This thinking about philosophy also reinforced his intervention in the debate surrounding the identity and responsibility of African philosophy in the context of postcolonial underdevelopment. In his groundbreaking and seminal The Idea of African Philosophy (1992), Prof. Oladipo adumbrated an idea of African philosophy that departed radically from its conception in the controversy involving those he called the traditionalists and the analytic philosophers. Both are involved in the attempt at resolving the "problem of anything meeting the criteria for being both African and Philosophy, on top of the problem of what it seems to be either of these." On the contrary, Prof. Oladipo argued that the real problem is that of "finding ways in which African philosophers can make their works relevant to human interests in their societies."

This conclusion further translates into his analysis of the African and Nigerian predicament in Remaking Africa: Challenges of the Twenty-First Century (an edited work, 1998) and Beyond Survival: Essays on the Nigerian Condition (1999) respectively. Prof. Oladipo’s optimistic philosophy is captured in his idea of the task of social reconstruction not only of the state in Africa but specifically of the Nigerian sociopolitical framework.

In such chapters like "Still in Search of Independence," "The National Question," "Time for Politics of Service," "Two Kinds of Poverty and a Nation," "A Vision without Anchor," "The Lessons of Galileo," "What Sort of Country," and "The June 12 Crisis and Democracy in Nigeria", Prof. Oladipo, in Beyond Survival, queried the socio-political foundation of the Nigerian nation as well as the irrationality of the Nigerian leadership that failed to come to term with the question of fashioning an enabling society that would ensure the good life for the citizenry. He warned that unless we take urgent and critical steps to seek new "modes of political and social organisation through which we can remake Nigeria, then the survival of the country may be at risk."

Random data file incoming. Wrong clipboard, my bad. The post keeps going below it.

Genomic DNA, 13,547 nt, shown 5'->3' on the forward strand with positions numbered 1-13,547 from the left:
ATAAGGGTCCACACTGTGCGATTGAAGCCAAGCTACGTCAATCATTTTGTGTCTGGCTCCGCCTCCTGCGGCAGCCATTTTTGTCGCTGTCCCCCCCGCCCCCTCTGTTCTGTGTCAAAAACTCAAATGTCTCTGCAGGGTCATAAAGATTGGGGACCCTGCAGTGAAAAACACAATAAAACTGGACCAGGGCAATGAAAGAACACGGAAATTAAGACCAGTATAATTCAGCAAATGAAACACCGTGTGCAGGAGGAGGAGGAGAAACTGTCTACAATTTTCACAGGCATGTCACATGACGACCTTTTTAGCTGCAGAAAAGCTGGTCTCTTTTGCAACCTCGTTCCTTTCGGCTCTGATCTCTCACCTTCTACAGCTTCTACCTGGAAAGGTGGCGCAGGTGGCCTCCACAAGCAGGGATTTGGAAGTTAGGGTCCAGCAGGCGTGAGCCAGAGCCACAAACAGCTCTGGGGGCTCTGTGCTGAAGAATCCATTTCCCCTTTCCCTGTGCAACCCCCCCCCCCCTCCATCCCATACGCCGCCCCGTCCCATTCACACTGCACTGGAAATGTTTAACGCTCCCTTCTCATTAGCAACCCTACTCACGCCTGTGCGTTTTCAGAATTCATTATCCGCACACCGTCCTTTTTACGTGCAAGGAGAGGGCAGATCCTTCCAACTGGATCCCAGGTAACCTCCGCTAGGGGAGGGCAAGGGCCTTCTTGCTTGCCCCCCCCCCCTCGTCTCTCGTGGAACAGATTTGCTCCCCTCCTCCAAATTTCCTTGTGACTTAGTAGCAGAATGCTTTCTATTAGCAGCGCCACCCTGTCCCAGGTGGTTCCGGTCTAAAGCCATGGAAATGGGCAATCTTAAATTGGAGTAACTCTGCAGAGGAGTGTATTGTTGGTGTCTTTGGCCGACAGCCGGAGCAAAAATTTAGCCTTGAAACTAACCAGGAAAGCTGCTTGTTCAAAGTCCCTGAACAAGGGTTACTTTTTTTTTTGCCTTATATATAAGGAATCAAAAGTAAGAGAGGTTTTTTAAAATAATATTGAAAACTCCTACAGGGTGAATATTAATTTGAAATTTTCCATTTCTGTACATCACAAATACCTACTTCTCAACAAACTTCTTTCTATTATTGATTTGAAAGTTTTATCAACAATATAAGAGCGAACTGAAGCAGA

In his last book, Philosophy and Social Reconstruction in Africa (2009), Prof. Oladipo consolidated his thinking by outlining what such a reconstructive effort at fashioning new modes of socio-political organisation would look like, and the role of philosophy in such a process. For him, post-independent states in Africa require an urgent task of national reconstruction that propounds national philosophies which answer the question of how best to organise our society and political interactions for achieving the good life. In this regard, for Oladipo, philosophy possesses a social purpose which is to raise the political consciousness on the continent as well as maximizing the political wisdom and ethics of African governments.

All in all, Prof. Oladipo represents a pragmatic thinking on the African and Nigerian predicament which advocates a practical mission for African philosophy in the contemporary world. On the other hand, his enthusiasm while alive redefined for most of us friends and colleagues the meaning of the dignity and the fulfillment of labour in spite of the debilitating conditions that attend the responsibility and reward in Nigeria. These are two things that can’t go into the past tense.

We mourn the departure of a mentor and achiever who too occupies too large a portion in our memory space to be so easily forgotten. But while we mourn him, the fundamental question that should linger in our collective heart on this occasion is this: Though Prof. Olusegun ‘Teju Oladipo is dead, can hope survive? Can we continue to confront the world and our challenges with same optimism with which he conquered cynicism and fear?